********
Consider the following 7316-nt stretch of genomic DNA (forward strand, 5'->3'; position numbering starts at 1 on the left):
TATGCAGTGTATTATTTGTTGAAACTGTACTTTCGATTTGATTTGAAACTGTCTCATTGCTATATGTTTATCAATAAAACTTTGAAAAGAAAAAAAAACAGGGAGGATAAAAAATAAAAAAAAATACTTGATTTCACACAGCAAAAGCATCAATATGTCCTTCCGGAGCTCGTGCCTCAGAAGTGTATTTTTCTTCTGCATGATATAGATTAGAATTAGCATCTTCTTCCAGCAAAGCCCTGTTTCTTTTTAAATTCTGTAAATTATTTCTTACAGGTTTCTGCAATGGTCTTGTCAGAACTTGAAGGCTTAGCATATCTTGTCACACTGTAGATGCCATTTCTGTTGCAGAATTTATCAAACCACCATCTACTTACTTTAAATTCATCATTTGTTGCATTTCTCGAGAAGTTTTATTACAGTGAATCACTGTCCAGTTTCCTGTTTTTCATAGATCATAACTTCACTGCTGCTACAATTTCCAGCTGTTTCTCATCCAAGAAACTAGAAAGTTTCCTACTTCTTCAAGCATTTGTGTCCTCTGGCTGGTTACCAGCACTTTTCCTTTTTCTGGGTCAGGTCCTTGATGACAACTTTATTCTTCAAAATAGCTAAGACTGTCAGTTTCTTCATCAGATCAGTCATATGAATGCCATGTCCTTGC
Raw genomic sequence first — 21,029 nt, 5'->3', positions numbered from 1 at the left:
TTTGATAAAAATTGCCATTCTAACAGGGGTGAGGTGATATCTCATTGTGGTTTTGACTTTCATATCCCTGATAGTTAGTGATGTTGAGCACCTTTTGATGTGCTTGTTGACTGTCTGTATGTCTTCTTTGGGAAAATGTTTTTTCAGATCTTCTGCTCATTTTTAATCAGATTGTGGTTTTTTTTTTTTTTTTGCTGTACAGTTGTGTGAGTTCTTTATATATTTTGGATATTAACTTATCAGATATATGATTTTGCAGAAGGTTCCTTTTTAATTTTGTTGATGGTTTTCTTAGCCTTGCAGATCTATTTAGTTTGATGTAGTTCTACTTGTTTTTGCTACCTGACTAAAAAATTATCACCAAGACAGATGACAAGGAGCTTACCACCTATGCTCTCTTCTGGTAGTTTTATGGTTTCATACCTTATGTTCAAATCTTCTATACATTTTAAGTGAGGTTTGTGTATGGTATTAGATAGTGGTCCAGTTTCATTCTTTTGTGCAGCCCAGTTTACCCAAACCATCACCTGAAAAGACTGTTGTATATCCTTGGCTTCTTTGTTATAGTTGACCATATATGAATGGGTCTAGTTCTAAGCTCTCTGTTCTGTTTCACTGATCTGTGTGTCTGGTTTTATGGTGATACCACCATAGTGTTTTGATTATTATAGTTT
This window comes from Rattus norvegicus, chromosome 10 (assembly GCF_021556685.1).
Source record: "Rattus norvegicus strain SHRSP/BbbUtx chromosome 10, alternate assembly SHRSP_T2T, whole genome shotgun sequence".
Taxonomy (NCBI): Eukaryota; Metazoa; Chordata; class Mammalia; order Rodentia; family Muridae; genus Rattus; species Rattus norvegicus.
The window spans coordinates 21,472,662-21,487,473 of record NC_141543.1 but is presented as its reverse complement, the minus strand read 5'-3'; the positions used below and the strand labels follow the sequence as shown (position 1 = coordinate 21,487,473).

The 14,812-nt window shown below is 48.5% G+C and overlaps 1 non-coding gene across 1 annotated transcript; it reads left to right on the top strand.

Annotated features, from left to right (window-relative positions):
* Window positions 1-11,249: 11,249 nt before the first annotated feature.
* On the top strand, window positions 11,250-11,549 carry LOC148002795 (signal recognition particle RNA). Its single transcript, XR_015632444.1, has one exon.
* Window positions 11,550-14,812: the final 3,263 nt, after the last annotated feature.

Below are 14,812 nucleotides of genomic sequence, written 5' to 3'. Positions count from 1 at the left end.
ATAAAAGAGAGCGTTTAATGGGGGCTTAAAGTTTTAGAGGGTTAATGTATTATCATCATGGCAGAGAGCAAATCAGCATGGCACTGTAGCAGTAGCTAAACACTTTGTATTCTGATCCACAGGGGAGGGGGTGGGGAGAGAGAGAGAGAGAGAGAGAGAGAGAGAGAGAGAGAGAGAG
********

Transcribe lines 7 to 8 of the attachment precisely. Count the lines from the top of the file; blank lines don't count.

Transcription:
Taxonomy (NCBI): Eukaryota; Metazoa; Chordata; class Mammalia; order Rodentia; family Muridae; genus Rattus; species Rattus norvegicus.
The window spans coordinates 21,472,662-21,487,473 of record NC_141543.1 but is presented as its reverse complement, the minus strand read 5'-3'; the positions used below and the strand labels follow the sequence as shown (position 1 = coordinate 21,487,473).